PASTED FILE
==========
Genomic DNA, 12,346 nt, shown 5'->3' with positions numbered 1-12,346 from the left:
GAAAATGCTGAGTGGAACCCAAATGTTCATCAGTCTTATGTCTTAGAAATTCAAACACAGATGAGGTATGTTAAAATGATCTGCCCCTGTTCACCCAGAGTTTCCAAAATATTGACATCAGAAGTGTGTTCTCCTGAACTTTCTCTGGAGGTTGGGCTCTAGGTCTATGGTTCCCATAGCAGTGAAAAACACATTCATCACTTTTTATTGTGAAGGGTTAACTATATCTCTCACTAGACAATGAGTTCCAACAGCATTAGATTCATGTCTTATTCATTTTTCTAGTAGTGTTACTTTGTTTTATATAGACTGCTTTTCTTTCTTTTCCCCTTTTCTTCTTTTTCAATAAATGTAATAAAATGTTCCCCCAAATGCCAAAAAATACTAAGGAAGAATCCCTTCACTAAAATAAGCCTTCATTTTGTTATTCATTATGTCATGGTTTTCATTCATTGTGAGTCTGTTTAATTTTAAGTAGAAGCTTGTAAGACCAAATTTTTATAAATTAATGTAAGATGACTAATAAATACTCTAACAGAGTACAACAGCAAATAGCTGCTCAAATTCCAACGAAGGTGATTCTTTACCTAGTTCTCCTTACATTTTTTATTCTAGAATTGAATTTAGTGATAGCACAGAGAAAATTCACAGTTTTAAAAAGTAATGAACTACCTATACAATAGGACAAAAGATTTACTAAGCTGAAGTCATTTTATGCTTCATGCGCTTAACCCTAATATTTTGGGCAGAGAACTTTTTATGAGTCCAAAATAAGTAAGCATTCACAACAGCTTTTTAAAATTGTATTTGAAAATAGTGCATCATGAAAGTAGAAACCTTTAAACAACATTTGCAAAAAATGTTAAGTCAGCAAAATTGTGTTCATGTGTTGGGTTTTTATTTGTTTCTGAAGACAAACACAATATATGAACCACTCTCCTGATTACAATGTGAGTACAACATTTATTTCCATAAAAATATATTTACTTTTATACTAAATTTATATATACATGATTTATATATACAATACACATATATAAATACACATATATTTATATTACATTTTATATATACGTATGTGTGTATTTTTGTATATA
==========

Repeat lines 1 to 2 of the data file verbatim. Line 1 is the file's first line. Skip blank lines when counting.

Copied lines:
Genomic DNA, 12,346 nt, shown 5'->3' with positions numbered 1-12,346 from the left:
GAAAATGCTGAGTGGAACCCAAATGTTCATCAGTCTTATGTCTTAGAAATTCAAACACAGATGAGGTATGTTAAAATGATCTGCCCCTGTTCACCCAGAGTTTCCAAAATATTGACATCAGAAGTGTGTTCTCCTGAACTTTCTCTGGAGGTTGGGCTCTAGGTCTATGGTTCCCATAGCAGTGAAAAACACATTCATCACTTTTTATTGTGAAGGGTTAACTATATCTCTCACTAGACAATGAGTTCCAACAGCATTAGATTCATGTCTTATTCATTTTTCTAGTAGTGTTACTTTGTTTTATATAGACTGCTTTTCTTTCTTTTCCCCTTTTCTTCTTTTTCAATAAATGTAATAAAATGTTCCCCCAAATGCCAAAAAATACTAAGGAAGAATCCCTTCACTAAAATAAGCCTTCATTTTGTTATTCATTATGTCATGGTTTTCATTCATTGTGAGTCTGTTTAATTTTAAGTAGAAGCTTGTAAGACCAAATTTTTATAAATTAATGTAAGATGACTAATAAATACTCTAACAGAGTACAACAGCAAATAGCTGCTCAAATTCCAACGAAGGTGATTCTTTACCTAGTTCTCCTTACATTTTTTATTCTAGAATTGAATTTAGTGATAGCACAGAGAAAATTCACAGTTTTAAAAAGTAATGAACTACCTATACAATAGGACAAAAGATTTACTAAGCTGAAGTCATTTTATGCTTCATGCGCTTAACCCTAATATTTTGGGCAGAGAACTTTTTATGAGTCCAAAATAAGTAAGCATTCACAACAGCTTTTTAAAATTGTATTTGAAAATAGTGCATCATGAAAGTAGAAACCTTTAAACAACATTTGCAAAAAATGTTAAGTCAGCAAAATTGTGTTCATGTGTTGGGTTTTTATTTGTTTCTGAAGACAAACACAATATATGAACCACTCTCCTGATTACAATGTGAGTACAACATTTATTTCCATAAAAATATATTTACTTTTATACTAAATTTATATATACATGATTTATATATACAATACACATATATAAATACACATATATTTATATTACATTTTATATATACGTATGTGTGTATTTTTGTATATA